YouTube Addresses Monetization Gripes, Is Your Small Business Affected?



CEO Addresses YouTube Monetization Concerns Among Smaller Creators

In trying to get rid of materials its advertisers deemed offensive, YouTube instituted policies that hit small creators hard by demonetizing their channels or certain content.

Some of these creators include small business owners who had come to rely on YouTube as a major part of their revenue. Months later, YouTube CEO Susan Wojcicki addressed the creator community with a letter on the company blog.

The post follows a horrifying incident earlier this month when YouTuber Nasim Najafi Aghdam went on a shooting rampage at the YouTube offices in San Brunno, California injuring several employees and eventually killing herself. Aghdam’s motive is believed to be connected to issues she had over the company’s policies regarding her channel.

YouTube Monetization Concerns

Wojcicki started by stating the obvious, “We know the last year has not been easy for many of you.” Since YouTube started removing materials advertisers found objectionable around March of 2017, small creators have been taking a hit. They lost ad revenue, subscribers, and viewers, fostering the negative relationship that currently exists between the company and many of its small creators.

This all started when more than 250 brands pulled ads from YouTube after they discovered they were running along content they didn’t want their brands associated with. Although creators are aware YouTube is driven by advertising, the sudden implementation of the companies’ policies caught many by surprise.

The letter is supposed to start mending fences, and Wojcicki said her company is, “Committed to listening and using your feedback to help YouTube thrive.” One of the biggest gripes by creators was changing the parameters of YouTube’s Partner Program.





The new changes stipulated a Partner status for creators requiring a minimum of 1,000 subscribers and 4,000 hours of total watch time in the past 12 months. This, of course, made it much harder for new and small creators to monetize their channels. The previous criteria only required 10,000 total views to join.

Wojcicki said, “For those who have not yet met the new threshold keep creating and building your audience.”

How Does YouTube Plan to Help Creators?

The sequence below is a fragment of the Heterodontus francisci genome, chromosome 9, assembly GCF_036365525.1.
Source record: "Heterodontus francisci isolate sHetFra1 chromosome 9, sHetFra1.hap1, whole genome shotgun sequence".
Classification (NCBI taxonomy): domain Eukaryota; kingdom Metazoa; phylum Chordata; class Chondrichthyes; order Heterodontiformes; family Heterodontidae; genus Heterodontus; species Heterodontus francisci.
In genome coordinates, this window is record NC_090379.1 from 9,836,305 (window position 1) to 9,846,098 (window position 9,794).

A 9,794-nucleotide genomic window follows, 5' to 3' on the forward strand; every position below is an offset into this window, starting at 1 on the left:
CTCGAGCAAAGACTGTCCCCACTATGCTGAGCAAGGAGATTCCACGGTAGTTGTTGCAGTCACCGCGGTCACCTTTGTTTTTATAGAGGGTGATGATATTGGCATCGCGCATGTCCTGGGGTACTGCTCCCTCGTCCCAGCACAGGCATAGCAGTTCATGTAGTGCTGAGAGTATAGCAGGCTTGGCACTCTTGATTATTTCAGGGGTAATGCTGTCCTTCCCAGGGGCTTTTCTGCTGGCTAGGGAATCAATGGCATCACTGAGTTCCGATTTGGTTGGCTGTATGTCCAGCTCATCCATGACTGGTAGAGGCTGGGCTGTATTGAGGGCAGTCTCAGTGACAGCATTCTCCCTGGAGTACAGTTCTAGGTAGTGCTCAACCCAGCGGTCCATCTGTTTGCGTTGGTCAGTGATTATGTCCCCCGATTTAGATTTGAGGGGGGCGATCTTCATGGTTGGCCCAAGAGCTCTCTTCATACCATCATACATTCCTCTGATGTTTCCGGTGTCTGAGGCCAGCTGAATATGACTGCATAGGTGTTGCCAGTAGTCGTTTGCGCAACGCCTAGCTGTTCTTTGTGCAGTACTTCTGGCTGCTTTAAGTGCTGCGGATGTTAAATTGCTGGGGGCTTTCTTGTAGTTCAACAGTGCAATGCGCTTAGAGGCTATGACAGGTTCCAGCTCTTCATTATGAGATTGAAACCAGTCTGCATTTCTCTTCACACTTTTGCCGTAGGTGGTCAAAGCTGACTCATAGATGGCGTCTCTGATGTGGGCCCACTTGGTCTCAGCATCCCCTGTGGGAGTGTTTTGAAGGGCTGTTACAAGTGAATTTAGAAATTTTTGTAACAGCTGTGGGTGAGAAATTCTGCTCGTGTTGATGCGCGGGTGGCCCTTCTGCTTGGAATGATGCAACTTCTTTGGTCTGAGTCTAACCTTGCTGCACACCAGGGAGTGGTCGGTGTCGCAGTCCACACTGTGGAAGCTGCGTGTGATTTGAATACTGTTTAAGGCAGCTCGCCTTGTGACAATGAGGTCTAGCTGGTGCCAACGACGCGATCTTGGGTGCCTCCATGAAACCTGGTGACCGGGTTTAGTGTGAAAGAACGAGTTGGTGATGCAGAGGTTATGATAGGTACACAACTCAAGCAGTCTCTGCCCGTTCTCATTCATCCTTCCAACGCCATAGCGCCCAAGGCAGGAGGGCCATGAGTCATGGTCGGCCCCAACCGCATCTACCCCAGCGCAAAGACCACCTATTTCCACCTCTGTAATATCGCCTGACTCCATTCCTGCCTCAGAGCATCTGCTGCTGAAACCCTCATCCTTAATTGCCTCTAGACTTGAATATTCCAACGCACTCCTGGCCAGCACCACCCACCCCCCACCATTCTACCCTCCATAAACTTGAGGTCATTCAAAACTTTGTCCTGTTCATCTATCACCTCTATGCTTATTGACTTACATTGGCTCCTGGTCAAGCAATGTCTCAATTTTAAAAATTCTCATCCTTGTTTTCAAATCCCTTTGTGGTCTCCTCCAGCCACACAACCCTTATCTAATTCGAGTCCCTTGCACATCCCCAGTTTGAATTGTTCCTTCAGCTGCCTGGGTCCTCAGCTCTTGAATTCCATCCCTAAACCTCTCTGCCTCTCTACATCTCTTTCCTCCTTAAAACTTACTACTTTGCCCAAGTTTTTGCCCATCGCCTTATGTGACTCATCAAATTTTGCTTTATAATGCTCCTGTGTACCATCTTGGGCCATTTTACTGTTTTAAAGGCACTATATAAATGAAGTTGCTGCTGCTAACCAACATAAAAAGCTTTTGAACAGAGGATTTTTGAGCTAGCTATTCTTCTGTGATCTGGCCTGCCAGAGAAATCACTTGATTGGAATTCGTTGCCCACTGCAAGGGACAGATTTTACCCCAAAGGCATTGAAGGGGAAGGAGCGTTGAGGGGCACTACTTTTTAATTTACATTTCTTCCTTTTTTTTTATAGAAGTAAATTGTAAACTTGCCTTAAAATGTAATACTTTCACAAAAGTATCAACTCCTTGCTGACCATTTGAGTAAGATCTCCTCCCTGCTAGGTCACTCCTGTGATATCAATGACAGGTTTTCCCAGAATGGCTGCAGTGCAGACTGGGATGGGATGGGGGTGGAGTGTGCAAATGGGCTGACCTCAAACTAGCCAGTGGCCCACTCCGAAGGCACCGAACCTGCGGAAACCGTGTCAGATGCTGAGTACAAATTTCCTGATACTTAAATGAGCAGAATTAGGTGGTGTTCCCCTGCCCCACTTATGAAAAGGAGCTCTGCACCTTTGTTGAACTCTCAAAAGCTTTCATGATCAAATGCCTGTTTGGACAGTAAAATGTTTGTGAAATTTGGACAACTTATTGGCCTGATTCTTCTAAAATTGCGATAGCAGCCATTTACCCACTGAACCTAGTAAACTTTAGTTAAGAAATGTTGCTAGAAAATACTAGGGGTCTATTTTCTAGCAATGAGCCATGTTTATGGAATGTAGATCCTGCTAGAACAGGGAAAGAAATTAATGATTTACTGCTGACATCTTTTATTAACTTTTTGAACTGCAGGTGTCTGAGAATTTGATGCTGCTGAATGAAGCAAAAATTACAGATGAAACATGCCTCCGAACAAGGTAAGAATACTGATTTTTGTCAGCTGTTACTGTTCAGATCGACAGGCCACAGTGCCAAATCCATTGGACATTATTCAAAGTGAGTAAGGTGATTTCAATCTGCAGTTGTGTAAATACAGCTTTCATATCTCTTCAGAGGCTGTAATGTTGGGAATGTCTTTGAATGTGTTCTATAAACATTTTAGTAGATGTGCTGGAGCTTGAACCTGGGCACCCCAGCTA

In addressing the frustration of the monetization of their channels, YouTube is going to be launching a program to test a new video upload flow so creators can provide information about their content as it relates to the company’s advertiser-friendly guidelines. The goal is to make the monetization process much smoother. And if advertisers, YouTube, and the algorithm all know what is in the content, it will be much easier to sell ads and generate revenue for creators with fewer false positive demonetizations.

YouTube is also going to roll out different ways to make money from videos.  Wojcicki said the company is expanding the sponsorship/subscription model it has been testing with some creators. These creators have to be selected by YouTube and the model is currently limited to gaming channels. Subscription models are getting more traction as creators look to fund their channel without having to worry about ad revenue.

Wojcicki also promised to do better at responding to its users. She said the company has increased replies by 600 percent and the reply rate has improved by 75 percent when tweets are addressed to its official handles.





The changes Wojcicki plans to implement will help, but small and many established creators who have seen their revenue shrink will have to wait and see if the changes will come as fast as they were taken away.

You can read Wojcicki’s letter here.

Photo via Shutterstock



4 Comments ▼

Michael Guta


Michael Guta Michael Guta is a Staff Writer for Small Business Trends focusing on business systems, gadgets and other small business news. He has a background in information and communications technology coordination.

4 Reactions

  1. I’m disappointed that the “cost” of the issues was passed on to creators. It’s not like these objectionable channels or videos sprang up suddenly. They were there the whole time and advertisers had the ability to exclude them the whole time. Why aren’t we talking about how the advertisers are required to review their placements before their ads run?

  2. Michael Guta

    Hi Robert,
    I think everyone can agree YouTube mishandled the situation. And you are absolutely right about advertisers reviewing the placement of their ads before they run. It is too bad creators, especially small creators, had to bear the brunt of the backlash.

  3. Aira Bongco

    It seems that is now harder to make money on Youtube. I don’t know if the acquisition of Google really did the site some good. It is just getting stricter as Adwords is.

  4. It’s sad that Youtube has become this way. I miss the good old days when making money from Youtube was optional and it was all about sharing the information that you have with the world.

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